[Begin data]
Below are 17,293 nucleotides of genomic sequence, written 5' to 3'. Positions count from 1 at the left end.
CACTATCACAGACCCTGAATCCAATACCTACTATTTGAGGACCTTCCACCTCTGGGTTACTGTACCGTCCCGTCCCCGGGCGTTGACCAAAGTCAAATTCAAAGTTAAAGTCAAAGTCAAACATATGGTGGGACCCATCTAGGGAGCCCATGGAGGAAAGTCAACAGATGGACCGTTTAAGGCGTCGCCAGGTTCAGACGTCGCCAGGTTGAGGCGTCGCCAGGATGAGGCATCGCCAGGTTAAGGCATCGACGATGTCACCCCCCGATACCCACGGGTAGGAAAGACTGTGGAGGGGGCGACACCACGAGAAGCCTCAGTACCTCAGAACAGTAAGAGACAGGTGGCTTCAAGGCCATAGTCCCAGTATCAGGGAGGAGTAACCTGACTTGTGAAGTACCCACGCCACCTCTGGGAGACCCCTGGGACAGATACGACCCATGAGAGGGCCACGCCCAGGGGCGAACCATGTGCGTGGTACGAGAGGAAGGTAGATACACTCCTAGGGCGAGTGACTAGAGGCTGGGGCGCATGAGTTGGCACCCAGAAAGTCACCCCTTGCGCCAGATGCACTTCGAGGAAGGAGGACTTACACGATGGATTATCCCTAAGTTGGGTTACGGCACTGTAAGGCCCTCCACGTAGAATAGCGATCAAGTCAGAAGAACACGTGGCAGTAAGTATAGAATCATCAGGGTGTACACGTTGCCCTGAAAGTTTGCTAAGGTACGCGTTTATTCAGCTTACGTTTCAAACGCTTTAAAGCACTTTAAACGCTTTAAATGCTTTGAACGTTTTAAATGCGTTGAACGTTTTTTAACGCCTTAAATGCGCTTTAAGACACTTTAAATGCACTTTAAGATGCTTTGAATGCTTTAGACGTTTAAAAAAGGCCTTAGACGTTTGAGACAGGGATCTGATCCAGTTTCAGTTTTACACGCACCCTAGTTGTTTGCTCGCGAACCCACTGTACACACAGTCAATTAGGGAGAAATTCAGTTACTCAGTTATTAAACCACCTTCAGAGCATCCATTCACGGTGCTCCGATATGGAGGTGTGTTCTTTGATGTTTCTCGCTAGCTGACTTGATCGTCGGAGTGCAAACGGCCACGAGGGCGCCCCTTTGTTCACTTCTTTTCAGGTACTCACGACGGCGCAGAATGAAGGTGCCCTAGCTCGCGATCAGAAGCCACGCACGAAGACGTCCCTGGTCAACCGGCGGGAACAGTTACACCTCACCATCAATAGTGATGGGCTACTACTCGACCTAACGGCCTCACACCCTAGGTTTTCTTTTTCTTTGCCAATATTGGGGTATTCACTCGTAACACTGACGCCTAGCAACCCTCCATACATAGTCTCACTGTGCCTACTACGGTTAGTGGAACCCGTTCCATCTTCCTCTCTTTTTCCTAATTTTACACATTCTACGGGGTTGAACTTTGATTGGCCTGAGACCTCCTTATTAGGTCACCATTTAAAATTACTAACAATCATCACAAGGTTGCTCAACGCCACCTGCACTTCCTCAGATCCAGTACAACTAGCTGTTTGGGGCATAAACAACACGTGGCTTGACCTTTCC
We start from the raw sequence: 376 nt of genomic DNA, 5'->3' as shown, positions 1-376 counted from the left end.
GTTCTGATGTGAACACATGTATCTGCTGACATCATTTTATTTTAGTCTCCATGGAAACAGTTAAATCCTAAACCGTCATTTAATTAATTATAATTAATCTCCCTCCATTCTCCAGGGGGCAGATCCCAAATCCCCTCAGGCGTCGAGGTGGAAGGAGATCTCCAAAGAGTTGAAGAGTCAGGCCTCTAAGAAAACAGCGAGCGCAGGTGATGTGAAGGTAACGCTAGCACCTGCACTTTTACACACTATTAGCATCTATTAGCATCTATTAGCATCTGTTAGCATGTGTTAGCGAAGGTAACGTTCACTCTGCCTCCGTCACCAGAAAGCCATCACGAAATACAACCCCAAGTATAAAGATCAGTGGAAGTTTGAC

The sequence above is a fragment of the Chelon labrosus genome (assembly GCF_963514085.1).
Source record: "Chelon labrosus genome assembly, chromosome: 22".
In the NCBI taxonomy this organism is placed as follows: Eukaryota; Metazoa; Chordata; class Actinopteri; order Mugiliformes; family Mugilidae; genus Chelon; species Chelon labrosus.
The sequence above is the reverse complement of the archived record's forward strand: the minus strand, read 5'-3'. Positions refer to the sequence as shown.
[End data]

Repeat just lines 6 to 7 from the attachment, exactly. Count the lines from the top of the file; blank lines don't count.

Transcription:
Source record: "Chelon labrosus genome assembly, chromosome: 22".
In the NCBI taxonomy this organism is placed as follows: Eukaryota; Metazoa; Chordata; class Actinopteri; order Mugiliformes; family Mugilidae; genus Chelon; species Chelon labrosus.